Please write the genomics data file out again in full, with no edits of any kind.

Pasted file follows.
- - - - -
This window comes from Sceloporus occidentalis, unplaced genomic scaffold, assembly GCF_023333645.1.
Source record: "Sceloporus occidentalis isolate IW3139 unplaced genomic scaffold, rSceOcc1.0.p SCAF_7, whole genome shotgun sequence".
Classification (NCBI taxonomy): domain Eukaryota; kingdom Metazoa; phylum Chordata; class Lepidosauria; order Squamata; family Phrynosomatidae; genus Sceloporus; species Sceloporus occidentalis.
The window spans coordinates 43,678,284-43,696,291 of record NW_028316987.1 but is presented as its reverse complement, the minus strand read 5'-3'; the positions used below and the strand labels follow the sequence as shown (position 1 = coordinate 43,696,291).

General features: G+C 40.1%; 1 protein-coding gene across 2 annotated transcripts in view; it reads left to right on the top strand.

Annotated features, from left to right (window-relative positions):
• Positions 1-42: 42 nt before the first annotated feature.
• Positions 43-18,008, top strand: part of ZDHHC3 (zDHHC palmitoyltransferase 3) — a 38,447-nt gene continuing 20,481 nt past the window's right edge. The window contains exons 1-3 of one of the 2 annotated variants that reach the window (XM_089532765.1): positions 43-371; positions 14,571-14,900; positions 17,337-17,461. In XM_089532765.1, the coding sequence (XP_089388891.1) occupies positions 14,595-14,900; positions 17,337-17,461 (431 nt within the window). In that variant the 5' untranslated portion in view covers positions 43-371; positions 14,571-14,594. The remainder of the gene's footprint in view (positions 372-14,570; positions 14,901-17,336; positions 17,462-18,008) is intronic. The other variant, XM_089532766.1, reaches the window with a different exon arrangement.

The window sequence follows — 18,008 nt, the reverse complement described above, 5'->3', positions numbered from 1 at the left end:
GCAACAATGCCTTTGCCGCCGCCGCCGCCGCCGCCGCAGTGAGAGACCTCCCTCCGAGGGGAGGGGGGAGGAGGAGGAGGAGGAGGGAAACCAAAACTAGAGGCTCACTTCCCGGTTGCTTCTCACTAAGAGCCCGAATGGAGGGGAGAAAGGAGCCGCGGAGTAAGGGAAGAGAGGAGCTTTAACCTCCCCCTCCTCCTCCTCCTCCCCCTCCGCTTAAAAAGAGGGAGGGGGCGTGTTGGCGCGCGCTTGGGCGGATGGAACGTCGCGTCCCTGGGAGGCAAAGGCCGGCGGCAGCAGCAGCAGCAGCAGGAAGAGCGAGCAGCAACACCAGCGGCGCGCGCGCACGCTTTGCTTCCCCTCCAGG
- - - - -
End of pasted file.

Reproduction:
This window comes from Sceloporus occidentalis, unplaced genomic scaffold, assembly GCF_023333645.1.
Source record: "Sceloporus occidentalis isolate IW3139 unplaced genomic scaffold, rSceOcc1.0.p SCAF_7, whole genome shotgun sequence".
Classification (NCBI taxonomy): domain Eukaryota; kingdom Metazoa; phylum Chordata; class Lepidosauria; order Squamata; family Phrynosomatidae; genus Sceloporus; species Sceloporus occidentalis.
The window spans coordinates 43,678,284-43,696,291 of record NW_028316987.1 but is presented as its reverse complement, the minus strand read 5'-3'; the positions used below and the strand labels follow the sequence as shown (position 1 = coordinate 43,696,291).

General features: G+C 40.1%; 1 protein-coding gene across 2 annotated transcripts in view; it reads left to right on the top strand.

Annotated features, from left to right (window-relative positions):
• Positions 1-42: 42 nt before the first annotated feature.
• Positions 43-18,008, top strand: part of ZDHHC3 (zDHHC palmitoyltransferase 3) — a 38,447-nt gene continuing 20,481 nt past the window's right edge. The window contains exons 1-3 of one of the 2 annotated variants that reach the window (XM_089532765.1): positions 43-371; positions 14,571-14,900; positions 17,337-17,461. In XM_089532765.1, the coding sequence (XP_089388891.1) occupies positions 14,595-14,900; positions 17,337-17,461 (431 nt within the window). In that variant the 5' untranslated portion in view covers positions 43-371; positions 14,571-14,594. The remainder of the gene's footprint in view (positions 372-14,570; positions 14,901-17,336; positions 17,462-18,008) is intronic. The other variant, XM_089532766.1, reaches the window with a different exon arrangement.

The window sequence follows — 18,008 nt, the reverse complement described above, 5'->3', positions numbered from 1 at the left end:
GCAACAATGCCTTTGCCGCCGCCGCCGCCGCCGCCGCAGTGAGAGACCTCCCTCCGAGGGGAGGGGGGAGGAGGAGGAGGAGGAGGGAAACCAAAACTAGAGGCTCACTTCCCGGTTGCTTCTCACTAAGAGCCCGAATGGAGGGGAGAAAGGAGCCGCGGAGTAAGGGAAGAGAGGAGCTTTAACCTCCCCCTCCTCCTCCTCCTCCCCCTCCGCTTAAAAAGAGGGAGGGGGCGTGTTGGCGCGCGCTTGGGCGGATGGAACGTCGCGTCCCTGGGAGGCAAAGGCCGGCGGCAGCAGCAGCAGCAGCAGGAAGAGCGAGCAGCAACACCAGCGGCGCGCGCGCACGCTTTGCTTCCCCTCCAGG